John Keats : The Five Senses, Reality Departures, And Nature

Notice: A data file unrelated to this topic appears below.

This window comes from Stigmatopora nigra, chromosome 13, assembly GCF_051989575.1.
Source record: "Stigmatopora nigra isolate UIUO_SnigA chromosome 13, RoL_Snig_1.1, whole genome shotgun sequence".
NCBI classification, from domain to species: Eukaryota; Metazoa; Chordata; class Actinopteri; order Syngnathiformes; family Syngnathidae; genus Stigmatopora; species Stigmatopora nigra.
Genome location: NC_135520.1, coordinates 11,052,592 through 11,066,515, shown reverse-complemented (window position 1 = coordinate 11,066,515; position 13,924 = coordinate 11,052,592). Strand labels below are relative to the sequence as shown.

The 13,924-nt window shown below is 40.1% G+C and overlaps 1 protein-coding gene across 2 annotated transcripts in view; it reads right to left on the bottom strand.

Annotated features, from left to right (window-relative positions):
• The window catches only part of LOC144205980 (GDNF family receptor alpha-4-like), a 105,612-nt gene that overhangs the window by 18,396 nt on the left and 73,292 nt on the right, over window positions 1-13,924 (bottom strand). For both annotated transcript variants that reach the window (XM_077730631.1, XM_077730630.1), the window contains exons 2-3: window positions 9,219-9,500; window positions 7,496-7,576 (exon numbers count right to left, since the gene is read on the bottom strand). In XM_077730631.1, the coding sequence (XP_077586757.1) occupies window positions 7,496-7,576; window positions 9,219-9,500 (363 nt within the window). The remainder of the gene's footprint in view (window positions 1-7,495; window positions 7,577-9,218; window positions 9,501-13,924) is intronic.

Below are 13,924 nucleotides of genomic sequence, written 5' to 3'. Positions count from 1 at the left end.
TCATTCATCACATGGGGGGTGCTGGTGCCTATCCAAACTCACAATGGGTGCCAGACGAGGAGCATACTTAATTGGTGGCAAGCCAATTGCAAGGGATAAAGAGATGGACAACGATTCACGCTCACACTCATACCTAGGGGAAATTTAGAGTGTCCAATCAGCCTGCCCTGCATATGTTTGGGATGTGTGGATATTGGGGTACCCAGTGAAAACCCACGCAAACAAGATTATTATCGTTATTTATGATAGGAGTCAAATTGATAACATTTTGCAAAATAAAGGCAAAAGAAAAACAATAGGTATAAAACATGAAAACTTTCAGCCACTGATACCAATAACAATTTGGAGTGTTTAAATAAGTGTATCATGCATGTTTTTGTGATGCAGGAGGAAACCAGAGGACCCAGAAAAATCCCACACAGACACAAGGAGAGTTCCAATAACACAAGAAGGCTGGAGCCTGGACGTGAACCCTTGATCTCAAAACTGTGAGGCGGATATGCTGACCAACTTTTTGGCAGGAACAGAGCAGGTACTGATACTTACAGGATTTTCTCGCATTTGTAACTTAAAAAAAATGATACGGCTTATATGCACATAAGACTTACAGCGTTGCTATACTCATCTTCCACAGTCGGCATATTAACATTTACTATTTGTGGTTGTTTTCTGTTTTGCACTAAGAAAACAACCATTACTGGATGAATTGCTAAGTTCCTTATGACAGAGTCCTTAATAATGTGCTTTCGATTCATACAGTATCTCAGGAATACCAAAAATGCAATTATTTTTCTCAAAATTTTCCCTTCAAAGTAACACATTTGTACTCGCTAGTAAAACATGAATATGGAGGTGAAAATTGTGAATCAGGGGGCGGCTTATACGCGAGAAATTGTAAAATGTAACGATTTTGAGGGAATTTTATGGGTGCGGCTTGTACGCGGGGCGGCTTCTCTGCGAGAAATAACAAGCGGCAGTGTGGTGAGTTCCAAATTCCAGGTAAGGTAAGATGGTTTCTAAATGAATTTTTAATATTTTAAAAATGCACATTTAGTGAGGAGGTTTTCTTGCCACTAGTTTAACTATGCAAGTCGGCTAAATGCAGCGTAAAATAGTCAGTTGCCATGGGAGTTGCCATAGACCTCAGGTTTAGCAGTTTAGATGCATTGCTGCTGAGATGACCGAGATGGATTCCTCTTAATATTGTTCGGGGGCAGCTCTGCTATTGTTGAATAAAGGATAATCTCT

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“If Poetry comes not as naturally as Leaves to a tree it had better not come at all” (biography). John Keats was an English-born poet who was known for his sonnets, romances, and epics. He was a well-known romantic poet who was criticized because of his style of poetry. In his poems, Keats uses frequent themes such as death, the five senses, reality departures, and nature. As a romantic poet, John Keats uses imagery and emotion based themes as way to display his beliefs in his poetry. Born in London, England on October 31, 1795, Keats suffered a tragic childhood after he became an orphan at the age of eight. The death his father left him without a reliable mother because after her husband’s death, Keats’s mother remarried and spent the family’s money. Keats’s mother abandoned the family after her divorce. With no one to take care of them, Keats’s grandmother stepped up and took Keats and his three siblings into her home. Keats’s mother eventually returned home, but died from tuberculosis in 1810. During his time of abandonment, Keats turned to literature and was supported by his school’s headmaster, John Clarke. Keats eventually left his school, Enfield Academy, in order to pursue a career in medicine. After receiving his license in apothecary, he returned to literature because is medical career failed to take off. With the help of Leigh Hunt, Keats was able to publish some of his poetry. In 1817, Keats was able to publish his first book, Poems, with the help of some of

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